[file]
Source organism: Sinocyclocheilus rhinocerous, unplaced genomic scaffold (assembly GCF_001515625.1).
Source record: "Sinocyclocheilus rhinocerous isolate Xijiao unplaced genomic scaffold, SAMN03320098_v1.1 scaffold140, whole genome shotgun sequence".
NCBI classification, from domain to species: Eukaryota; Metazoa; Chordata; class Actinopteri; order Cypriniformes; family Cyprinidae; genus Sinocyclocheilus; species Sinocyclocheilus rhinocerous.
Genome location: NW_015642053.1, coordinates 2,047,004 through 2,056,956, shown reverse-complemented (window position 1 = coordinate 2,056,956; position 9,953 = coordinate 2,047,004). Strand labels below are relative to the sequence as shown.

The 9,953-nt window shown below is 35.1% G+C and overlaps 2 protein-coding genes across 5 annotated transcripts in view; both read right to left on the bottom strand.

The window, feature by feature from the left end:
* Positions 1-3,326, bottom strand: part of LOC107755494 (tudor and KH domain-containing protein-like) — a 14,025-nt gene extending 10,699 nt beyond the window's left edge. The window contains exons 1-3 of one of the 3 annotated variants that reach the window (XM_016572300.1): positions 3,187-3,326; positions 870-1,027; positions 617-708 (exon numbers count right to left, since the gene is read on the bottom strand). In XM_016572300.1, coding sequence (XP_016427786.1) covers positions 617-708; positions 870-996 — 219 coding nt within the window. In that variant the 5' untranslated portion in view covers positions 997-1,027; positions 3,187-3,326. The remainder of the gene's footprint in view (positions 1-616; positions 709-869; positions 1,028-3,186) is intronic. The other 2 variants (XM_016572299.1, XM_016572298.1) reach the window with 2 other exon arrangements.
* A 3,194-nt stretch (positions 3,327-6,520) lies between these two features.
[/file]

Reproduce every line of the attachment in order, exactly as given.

Source organism: Sinocyclocheilus rhinocerous, unplaced genomic scaffold (assembly GCF_001515625.1).
Source record: "Sinocyclocheilus rhinocerous isolate Xijiao unplaced genomic scaffold, SAMN03320098_v1.1 scaffold140, whole genome shotgun sequence".
NCBI classification, from domain to species: Eukaryota; Metazoa; Chordata; class Actinopteri; order Cypriniformes; family Cyprinidae; genus Sinocyclocheilus; species Sinocyclocheilus rhinocerous.
Genome location: NW_015642053.1, coordinates 2,047,004 through 2,056,956, shown reverse-complemented (window position 1 = coordinate 2,056,956; position 9,953 = coordinate 2,047,004). Strand labels below are relative to the sequence as shown.

The 9,953-nt window shown below is 35.1% G+C and overlaps 2 protein-coding genes across 5 annotated transcripts in view; both read right to left on the bottom strand.

The window, feature by feature from the left end:
* Positions 1-3,326, bottom strand: part of LOC107755494 (tudor and KH domain-containing protein-like) — a 14,025-nt gene extending 10,699 nt beyond the window's left edge. The window contains exons 1-3 of one of the 3 annotated variants that reach the window (XM_016572300.1): positions 3,187-3,326; positions 870-1,027; positions 617-708 (exon numbers count right to left, since the gene is read on the bottom strand). In XM_016572300.1, coding sequence (XP_016427786.1) covers positions 617-708; positions 870-996 — 219 coding nt within the window. In that variant the 5' untranslated portion in view covers positions 997-1,027; positions 3,187-3,326. The remainder of the gene's footprint in view (positions 1-616; positions 709-869; positions 1,028-3,186) is intronic. The other 2 variants (XM_016572299.1, XM_016572298.1) reach the window with 2 other exon arrangements.
* A 3,194-nt stretch (positions 3,327-6,520) lies between these two features.